The UK airline company EasyGroup won an invalidation procedure against the UK registered trademark EZY.COM in class 41.
The base for this invalidation was earlier trademarks EASY.COM and EASYJET for class 41.
According to the company, there was a serious possibility for consumer confusion including because of the fact that EASYJET has a reputation in the UK and because EZY was the airline code of the company.
The UKIPO upheld the opposition confirming the possible consumer confusion due to the phonetic and visual similarities between the signs which are registered for identical and similar services.
Uber succeeded in an opposition procedure against the following UK trademark application:
This sign was filed for the following goods and services:
In Class 9: Mobile phones and accessories; batteries; battery charges; media for storing
information, data, signals, images and/or sounds; photographic apparatus and instruments; parts and fittings for the aforesaid goods.
In Class 35: Retail services connected with the sale of mobile phones and accessories;
batteries; battery charges; media for storing information, data, signals, images and/or sounds; photographic apparatus and instruments; parts and fittings for the aforesaid goods”.
In Class 38: Advisory and consultancy services relating to communications apparatus,
equipment and accessories; rental and hire of communications apparatus, equipment, and accessories; provision of information relating to communications apparatus, equipment and accessories”.
Uber invoked a family of earlier Uber trademarks against this application, for the same classes, stating possible consumer confusion.
According to the UKIPO the goods and services of the marks were identical or complementary.
The applicant tried to claim that Uberfone poses a specific meaning in German which is to something “superb or happy”.
The Office dismissed it considering that the German language is not so popular in the UK and most of the people wouldn’t be able to get the meaning.
Taking into account the phonetic and visual similarities between the signs, the UKIPO upheld the opposition.
The UK telecom O2 successfully won an opposition against a UK trademark application for Indigo Blue applied for class 41:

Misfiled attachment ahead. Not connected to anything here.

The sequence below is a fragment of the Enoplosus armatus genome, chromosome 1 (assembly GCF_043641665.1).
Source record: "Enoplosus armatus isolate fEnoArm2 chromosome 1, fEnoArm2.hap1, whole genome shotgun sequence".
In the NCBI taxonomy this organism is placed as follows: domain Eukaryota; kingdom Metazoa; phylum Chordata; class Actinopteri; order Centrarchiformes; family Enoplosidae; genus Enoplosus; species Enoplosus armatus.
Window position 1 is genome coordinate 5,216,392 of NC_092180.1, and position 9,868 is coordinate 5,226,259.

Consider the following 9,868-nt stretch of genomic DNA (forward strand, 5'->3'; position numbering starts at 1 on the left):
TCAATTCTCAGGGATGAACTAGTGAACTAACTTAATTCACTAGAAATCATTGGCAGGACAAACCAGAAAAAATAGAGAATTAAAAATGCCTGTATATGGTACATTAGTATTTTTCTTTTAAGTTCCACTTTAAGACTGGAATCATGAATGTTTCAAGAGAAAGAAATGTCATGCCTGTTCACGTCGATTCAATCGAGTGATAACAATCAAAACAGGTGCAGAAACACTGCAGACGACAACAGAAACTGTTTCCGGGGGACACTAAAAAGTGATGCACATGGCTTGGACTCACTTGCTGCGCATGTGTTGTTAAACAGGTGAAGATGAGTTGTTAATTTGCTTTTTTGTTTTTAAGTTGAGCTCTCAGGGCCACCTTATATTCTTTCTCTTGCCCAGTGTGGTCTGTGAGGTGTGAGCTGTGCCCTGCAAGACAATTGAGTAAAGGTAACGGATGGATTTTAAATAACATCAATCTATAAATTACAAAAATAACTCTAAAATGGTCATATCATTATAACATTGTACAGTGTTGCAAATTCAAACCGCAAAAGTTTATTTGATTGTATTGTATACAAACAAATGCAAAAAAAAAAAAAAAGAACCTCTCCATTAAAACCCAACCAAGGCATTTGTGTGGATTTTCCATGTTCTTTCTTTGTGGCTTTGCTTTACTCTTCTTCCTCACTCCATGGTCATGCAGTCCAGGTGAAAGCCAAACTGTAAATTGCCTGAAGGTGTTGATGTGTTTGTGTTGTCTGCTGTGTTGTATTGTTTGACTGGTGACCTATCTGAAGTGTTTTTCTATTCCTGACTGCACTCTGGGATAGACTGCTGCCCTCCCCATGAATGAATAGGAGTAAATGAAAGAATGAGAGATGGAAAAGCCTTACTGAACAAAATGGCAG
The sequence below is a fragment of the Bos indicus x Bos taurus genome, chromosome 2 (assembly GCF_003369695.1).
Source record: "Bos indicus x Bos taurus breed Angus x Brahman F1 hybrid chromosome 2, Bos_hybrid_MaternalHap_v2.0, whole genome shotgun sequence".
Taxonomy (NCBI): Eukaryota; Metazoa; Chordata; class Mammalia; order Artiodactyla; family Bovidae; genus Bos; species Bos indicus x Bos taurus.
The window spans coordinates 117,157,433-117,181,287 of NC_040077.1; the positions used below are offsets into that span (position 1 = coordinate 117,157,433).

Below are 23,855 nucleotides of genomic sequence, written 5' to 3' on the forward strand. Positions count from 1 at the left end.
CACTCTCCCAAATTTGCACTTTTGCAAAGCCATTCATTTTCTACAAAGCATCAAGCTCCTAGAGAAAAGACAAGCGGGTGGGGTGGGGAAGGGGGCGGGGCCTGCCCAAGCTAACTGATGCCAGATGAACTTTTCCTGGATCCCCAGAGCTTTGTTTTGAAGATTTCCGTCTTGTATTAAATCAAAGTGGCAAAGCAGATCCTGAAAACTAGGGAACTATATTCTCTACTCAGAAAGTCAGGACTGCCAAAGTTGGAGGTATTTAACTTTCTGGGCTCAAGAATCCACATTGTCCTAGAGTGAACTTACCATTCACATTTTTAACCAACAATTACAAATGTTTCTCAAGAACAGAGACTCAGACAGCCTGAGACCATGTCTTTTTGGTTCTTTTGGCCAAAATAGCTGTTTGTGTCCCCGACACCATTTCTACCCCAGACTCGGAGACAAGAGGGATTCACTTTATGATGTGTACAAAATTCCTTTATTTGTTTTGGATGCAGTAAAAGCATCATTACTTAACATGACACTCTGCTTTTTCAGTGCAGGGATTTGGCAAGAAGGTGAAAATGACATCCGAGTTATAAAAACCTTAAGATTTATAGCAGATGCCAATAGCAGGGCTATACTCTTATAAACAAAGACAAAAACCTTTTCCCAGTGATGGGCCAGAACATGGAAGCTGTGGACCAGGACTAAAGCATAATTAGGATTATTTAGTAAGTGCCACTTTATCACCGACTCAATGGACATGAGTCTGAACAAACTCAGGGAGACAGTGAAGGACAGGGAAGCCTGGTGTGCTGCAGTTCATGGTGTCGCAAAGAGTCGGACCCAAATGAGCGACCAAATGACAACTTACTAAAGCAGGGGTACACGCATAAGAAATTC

Arranging and conducting of concerts; Services for the showing of video recordings; Services providing entertainment in the form of live musical performances; Showing of prerecorded entertainment; Singing concert services; Song publishing; Song writing services; Songwriting; Sound recording and video entertainment services; Sound recording services; Sound recording studio services; Music concerts; Music entertainment services; Music festival services; Music performance services; Music performances; Music production; Music publishing; Music publishing and music recording services; Music publishing services; Music recording studio services; Musical concert services; Musical concerts by radio; Musical concerts by television; Musical entertainment services; Musical performances; Entertainer services; Entertainer services provided by musicians; Entertainment; Entertainment by means of concerts; Entertainment by means of radio; Entertainment by means of roadshows; Entertainment by means of telephone; Entertainment by means of television; Entertainment in the form of live musical performances (Services providing – );Entertainment in the form of recorded music (Services providing -);Entertainment in the form of television programmes (Services providing -);Entertainment services; Entertainment services for matching users with audio and video recordings; Entertainment services for matching users with computer games; Entertainment services for producing live shows; Entertainment services for sharing audio and video recordings; Entertainment services in the form of concert performances; Entertainment services in the form of musical vocal group performances; Entertainment services performed by a musical group; Entertainment services performed by musicians; Entertainment services performed by singers; Entertainment services provided by a music group; Entertainment services provided by a musical group; Entertainment services provided by a musical vocal group; Entertainment services provided by performing artists; Entertainment services provided by vocalists.